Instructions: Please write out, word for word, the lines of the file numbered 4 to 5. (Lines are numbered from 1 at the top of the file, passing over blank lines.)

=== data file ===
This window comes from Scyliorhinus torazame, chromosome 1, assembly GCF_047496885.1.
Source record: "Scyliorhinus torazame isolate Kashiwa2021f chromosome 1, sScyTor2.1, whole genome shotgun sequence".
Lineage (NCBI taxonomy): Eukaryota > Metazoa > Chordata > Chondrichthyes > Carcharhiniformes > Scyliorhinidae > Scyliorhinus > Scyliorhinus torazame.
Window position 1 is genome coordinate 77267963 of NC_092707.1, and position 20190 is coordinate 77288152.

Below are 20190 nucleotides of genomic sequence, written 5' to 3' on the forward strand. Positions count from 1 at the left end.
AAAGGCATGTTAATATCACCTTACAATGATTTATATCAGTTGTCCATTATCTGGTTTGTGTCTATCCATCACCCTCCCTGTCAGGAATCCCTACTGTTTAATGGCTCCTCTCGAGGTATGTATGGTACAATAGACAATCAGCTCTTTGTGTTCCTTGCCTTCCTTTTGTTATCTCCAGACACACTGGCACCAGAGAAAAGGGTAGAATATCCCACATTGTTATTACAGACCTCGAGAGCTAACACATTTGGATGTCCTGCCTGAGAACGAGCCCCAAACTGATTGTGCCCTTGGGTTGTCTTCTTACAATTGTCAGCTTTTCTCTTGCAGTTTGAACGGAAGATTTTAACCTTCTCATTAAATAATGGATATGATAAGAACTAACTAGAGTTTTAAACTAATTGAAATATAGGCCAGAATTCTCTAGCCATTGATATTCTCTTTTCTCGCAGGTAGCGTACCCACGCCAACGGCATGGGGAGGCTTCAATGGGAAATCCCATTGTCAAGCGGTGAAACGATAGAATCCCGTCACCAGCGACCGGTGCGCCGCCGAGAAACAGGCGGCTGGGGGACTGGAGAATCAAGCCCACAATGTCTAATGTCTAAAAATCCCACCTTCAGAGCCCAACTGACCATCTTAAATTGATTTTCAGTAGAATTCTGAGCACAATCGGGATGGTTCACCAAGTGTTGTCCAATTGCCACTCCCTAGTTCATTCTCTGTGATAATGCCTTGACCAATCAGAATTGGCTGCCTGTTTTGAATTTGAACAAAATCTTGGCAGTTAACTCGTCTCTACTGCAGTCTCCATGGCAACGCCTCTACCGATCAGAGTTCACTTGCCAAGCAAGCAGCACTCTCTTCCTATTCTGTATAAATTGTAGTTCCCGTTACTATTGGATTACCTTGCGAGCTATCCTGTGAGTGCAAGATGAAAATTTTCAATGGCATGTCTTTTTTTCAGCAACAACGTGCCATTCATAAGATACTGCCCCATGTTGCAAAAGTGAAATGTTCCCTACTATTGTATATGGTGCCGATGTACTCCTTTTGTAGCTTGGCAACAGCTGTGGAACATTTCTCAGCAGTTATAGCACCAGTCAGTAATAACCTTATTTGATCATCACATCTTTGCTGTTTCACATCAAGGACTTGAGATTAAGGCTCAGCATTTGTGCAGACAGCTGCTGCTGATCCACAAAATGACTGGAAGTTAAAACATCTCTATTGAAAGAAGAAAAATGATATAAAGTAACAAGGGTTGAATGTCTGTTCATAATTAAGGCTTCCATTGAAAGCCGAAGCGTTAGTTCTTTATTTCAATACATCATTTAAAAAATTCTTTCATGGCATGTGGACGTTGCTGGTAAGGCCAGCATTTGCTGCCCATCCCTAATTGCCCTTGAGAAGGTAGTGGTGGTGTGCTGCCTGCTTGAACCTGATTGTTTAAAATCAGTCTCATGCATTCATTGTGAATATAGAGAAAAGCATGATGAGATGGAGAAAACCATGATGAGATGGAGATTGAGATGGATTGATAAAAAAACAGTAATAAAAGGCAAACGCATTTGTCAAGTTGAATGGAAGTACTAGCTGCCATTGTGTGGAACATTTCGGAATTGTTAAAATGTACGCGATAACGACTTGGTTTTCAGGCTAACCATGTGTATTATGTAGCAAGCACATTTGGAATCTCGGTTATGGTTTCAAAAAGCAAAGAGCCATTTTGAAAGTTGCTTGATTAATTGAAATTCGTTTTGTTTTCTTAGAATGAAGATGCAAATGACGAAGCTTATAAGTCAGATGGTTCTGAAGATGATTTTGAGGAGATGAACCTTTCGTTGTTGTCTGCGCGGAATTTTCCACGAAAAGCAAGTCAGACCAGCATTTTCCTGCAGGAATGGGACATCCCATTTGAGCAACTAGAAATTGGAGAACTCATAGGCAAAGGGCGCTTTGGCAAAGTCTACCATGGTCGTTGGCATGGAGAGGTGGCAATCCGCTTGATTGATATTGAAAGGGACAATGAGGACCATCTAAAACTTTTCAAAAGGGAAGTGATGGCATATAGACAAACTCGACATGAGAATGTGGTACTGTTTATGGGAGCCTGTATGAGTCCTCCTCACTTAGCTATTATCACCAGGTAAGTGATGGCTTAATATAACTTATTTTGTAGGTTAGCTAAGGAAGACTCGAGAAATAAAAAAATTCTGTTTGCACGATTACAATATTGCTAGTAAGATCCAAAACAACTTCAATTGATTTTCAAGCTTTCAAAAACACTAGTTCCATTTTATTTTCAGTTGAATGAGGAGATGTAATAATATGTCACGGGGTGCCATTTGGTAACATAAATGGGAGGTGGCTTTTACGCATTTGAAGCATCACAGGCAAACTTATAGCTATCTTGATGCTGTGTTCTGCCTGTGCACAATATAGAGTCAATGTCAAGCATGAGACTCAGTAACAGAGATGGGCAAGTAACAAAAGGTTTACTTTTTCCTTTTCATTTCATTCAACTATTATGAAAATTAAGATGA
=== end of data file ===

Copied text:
Window position 1 is genome coordinate 77267963 of NC_092707.1, and position 20190 is coordinate 77288152.

Below are 20190 nucleotides of genomic sequence, written 5' to 3' on the forward strand. Positions count from 1 at the left end.